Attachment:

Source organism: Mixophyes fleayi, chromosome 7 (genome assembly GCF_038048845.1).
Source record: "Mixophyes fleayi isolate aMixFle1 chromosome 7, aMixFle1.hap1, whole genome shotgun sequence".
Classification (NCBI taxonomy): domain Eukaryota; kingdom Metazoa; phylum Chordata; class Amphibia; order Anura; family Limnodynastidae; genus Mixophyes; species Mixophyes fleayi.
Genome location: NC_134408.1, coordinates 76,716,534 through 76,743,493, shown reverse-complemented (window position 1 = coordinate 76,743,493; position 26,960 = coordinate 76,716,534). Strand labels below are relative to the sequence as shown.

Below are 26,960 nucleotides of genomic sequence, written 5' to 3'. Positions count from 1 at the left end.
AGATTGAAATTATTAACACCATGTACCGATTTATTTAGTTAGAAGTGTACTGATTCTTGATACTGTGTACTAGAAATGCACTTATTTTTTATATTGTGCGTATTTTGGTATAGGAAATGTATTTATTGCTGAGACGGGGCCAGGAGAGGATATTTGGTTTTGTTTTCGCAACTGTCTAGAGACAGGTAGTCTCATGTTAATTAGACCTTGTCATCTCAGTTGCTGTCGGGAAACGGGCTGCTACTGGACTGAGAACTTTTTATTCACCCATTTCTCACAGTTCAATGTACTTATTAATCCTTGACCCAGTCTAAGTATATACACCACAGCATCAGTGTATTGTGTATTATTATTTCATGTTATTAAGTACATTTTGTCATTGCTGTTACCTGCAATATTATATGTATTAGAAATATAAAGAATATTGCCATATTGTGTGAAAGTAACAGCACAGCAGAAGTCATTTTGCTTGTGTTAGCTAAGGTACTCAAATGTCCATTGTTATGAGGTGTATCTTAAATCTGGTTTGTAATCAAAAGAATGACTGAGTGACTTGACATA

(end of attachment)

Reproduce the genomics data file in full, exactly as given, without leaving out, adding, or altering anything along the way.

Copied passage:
Source organism: Mixophyes fleayi, chromosome 7 (genome assembly GCF_038048845.1).
Source record: "Mixophyes fleayi isolate aMixFle1 chromosome 7, aMixFle1.hap1, whole genome shotgun sequence".
Classification (NCBI taxonomy): domain Eukaryota; kingdom Metazoa; phylum Chordata; class Amphibia; order Anura; family Limnodynastidae; genus Mixophyes; species Mixophyes fleayi.
Genome location: NC_134408.1, coordinates 76,716,534 through 76,743,493, shown reverse-complemented (window position 1 = coordinate 76,743,493; position 26,960 = coordinate 76,716,534). Strand labels below are relative to the sequence as shown.

Below are 26,960 nucleotides of genomic sequence, written 5' to 3'. Positions count from 1 at the left end.
AGATTGAAATTATTAACACCATGTACCGATTTATTTAGTTAGAAGTGTACTGATTCTTGATACTGTGTACTAGAAATGCACTTATTTTTTATATTGTGCGTATTTTGGTATAGGAAATGTATTTATTGCTGAGACGGGGCCAGGAGAGGATATTTGGTTTTGTTTTCGCAACTGTCTAGAGACAGGTAGTCTCATGTTAATTAGACCTTGTCATCTCAGTTGCTGTCGGGAAACGGGCTGCTACTGGACTGAGAACTTTTTATTCACCCATTTCTCACAGTTCAATGTACTTATTAATCCTTGACCCAGTCTAAGTATATACACCACAGCATCAGTGTATTGTGTATTATTATTTCATGTTATTAAGTACATTTTGTCATTGCTGTTACCTGCAATATTATATGTATTAGAAATATAAAGAATATTGCCATATTGTGTGAAAGTAACAGCACAGCAGAAGTCATTTTGCTTGTGTTAGCTAAGGTACTCAAATGTCCATTGTTATGAGGTGTATCTTAAATCTGGTTTGTAATCAAAAGAATGACTGAGTGACTTGACATA